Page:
So, after breakfast, we piled into our car and set off! The plan was to head north to the northern tip of the island, and then follow the ring road around to the sculpture park that had been publicized in the tourist brochure. On the way we stopped to take a photo of the Tsunami warning sirens – just one particularly “island” thing we encountered that us mainlanders had never seen before. This was up near Hikutavake Village.
Next we got back into the car and kept heading clockwise around the island. Next stop was Liku Village. One of the things that struck us was the number of disused homes. We suppose this was a by-product of the number of people who have left Niue in the last 20-30 years. Those that were occupied we mostly very well kept. It was a strange juxtaposition at times.
After Liku we kept doing and arrived at the Hikulagi Sculpture Park. This is a quirky fun place built initially in 1996 by the Tahiono Arts Collective. The aim is to construct it from the “found object” or things that are being discarded. We spent about 30 minutes wandering around the art works and exploring the site.
After the sculpture park we continued south down the eastern side of the island, through the Huvalu Forest, one of the last original inland untouched forest areas of the island, before completing the loop and arriving back in Alofi. Niue itself is an independent nation with all the trappings, including government house!
Alofi Namukulu Road
At the end of the trip we passed through Makefu Village back to Namukulu and our accommodation.
On the Air on SSB – Finally Europe is calling!
That afternoon I decided to come back up on 20m SSB and call CQ. After about a 30min run of Japanese stations one call caught my attention. I did a double take as I copied DM5EL – my first SSB contact with Europe! After asking JA to standby, I managed to work over the next quite a number of European stations on 20m in among a continuing string of JA stations. It was one of the few openings where I did successfully work Europe. I did however wish I had a better receive setup and more punch on transmit. It definitely convinced me that the days of islands without a beam when I couldn’t get into the water were numbered.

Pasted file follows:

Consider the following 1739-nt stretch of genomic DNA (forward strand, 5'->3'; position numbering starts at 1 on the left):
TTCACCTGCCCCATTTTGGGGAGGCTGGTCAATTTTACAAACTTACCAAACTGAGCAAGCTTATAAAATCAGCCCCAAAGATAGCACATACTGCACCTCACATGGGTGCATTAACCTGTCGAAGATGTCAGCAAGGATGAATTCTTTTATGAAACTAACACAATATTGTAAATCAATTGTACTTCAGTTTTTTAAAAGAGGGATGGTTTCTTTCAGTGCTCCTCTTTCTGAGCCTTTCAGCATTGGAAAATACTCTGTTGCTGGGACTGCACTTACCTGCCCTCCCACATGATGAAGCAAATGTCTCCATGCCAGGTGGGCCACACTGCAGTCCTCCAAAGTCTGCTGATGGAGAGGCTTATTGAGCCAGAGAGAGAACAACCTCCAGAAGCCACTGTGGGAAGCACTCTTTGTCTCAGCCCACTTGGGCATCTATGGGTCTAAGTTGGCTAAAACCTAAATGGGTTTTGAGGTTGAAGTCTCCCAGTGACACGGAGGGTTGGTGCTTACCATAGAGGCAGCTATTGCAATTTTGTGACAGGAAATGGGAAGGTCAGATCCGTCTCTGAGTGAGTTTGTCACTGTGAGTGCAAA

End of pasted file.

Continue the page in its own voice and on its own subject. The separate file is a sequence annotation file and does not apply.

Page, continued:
I then had a short break for dinner with the family before returning and giving 20m CW a try. As with 40m earlier in the day, CW was very sketchy. Conscious of not wanting to have people complain about poor CW quality, I didn’t keep it up for long, but I did work 8 more stations on CW. I then QSYed down to 40m and operated on SSB again working a number of VK stations, before again returning to 160m for the continuing skeds. The 160m FT8 activity was productive this night, with a number of VKs contacted, before I moved back to 80m.
Once on 80m FT8 it was pileup time! I had up to 15 stations calling me at once at one stage! I finally packed it in at 12:30am happy with the day’s efforts.
Dateline Niue: Monday 18th September – Week 2!
This morning we started early with an hour on 40m FT8 before getting ready for some more sight seeing. Amelia and I headed out for a look at Hio beach just 5 minutes up the road. Being low tide, we could walk a long way out onto the reef. The owners of Hio cafe had mentioned that there was a cave to be seen around the corner as well, so off we went. The beach itself isn’t large but is typical of most beaches on the island. Again we found very few people about but it was a beautiful sunny day and the scenery was spectacular. This was the area that the photo was taken for the QSL card. Amelia in the end wasnt really a fan however as the crashing surf on the edge of the reef was very noisy and echoed in the cave. The main swimming hole was also very deep (3-4m) and not really suitable for her. We will just have to come back another day!
We then returned home and picked up my wife before heading back to Hio Cafe for lunch. Again another wonderful seafood dish for me and one of their beef nacho dishes for Sharon. Amelia turned on the charm and was drawing her pictures which quite took the eye of the cafe owners. They invited Amelia to draw a picture to hang up on their back wall. Hopefully it is still there today!